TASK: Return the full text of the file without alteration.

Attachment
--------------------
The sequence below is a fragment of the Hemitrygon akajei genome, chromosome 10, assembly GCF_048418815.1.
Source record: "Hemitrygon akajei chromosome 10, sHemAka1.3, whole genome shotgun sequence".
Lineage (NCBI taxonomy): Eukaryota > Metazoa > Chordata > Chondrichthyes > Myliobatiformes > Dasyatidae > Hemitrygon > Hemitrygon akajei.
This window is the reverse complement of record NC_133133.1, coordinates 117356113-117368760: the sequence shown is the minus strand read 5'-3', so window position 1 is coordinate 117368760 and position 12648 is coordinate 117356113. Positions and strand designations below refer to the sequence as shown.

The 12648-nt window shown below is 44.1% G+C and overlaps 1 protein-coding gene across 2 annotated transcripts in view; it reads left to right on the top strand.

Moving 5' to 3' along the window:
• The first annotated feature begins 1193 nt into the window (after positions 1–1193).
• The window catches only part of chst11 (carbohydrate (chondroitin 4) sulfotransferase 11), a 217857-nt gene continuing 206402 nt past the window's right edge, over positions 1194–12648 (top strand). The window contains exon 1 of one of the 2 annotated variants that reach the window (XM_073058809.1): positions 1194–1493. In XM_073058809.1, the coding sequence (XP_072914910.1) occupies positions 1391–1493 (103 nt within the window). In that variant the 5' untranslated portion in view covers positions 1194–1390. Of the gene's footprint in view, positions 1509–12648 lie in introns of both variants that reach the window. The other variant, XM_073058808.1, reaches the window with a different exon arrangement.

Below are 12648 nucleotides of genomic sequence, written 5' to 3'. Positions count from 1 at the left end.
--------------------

The sequence below is a fragment of the Hemitrygon akajei genome, chromosome 10, assembly GCF_048418815.1.
Source record: "Hemitrygon akajei chromosome 10, sHemAka1.3, whole genome shotgun sequence".
Lineage (NCBI taxonomy): Eukaryota > Metazoa > Chordata > Chondrichthyes > Myliobatiformes > Dasyatidae > Hemitrygon > Hemitrygon akajei.
This window is the reverse complement of record NC_133133.1, coordinates 117356113-117368760: the sequence shown is the minus strand read 5'-3', so window position 1 is coordinate 117368760 and position 12648 is coordinate 117356113. Positions and strand designations below refer to the sequence as shown.

The 12648-nt window shown below is 44.1% G+C and overlaps 1 protein-coding gene across 2 annotated transcripts in view; it reads left to right on the top strand.

Moving 5' to 3' along the window:
• The first annotated feature begins 1193 nt into the window (after positions 1–1193).
• The window catches only part of chst11 (carbohydrate (chondroitin 4) sulfotransferase 11), a 217857-nt gene continuing 206402 nt past the window's right edge, over positions 1194–12648 (top strand). The window contains exon 1 of one of the 2 annotated variants that reach the window (XM_073058809.1): positions 1194–1493. In XM_073058809.1, the coding sequence (XP_072914910.1) occupies positions 1391–1493 (103 nt within the window). In that variant the 5' untranslated portion in view covers positions 1194–1390. Of the gene's footprint in view, positions 1509–12648 lie in introns of both variants that reach the window. The other variant, XM_073058808.1, reaches the window with a different exon arrangement.

Below are 12648 nucleotides of genomic sequence, written 5' to 3'. Positions count from 1 at the left end.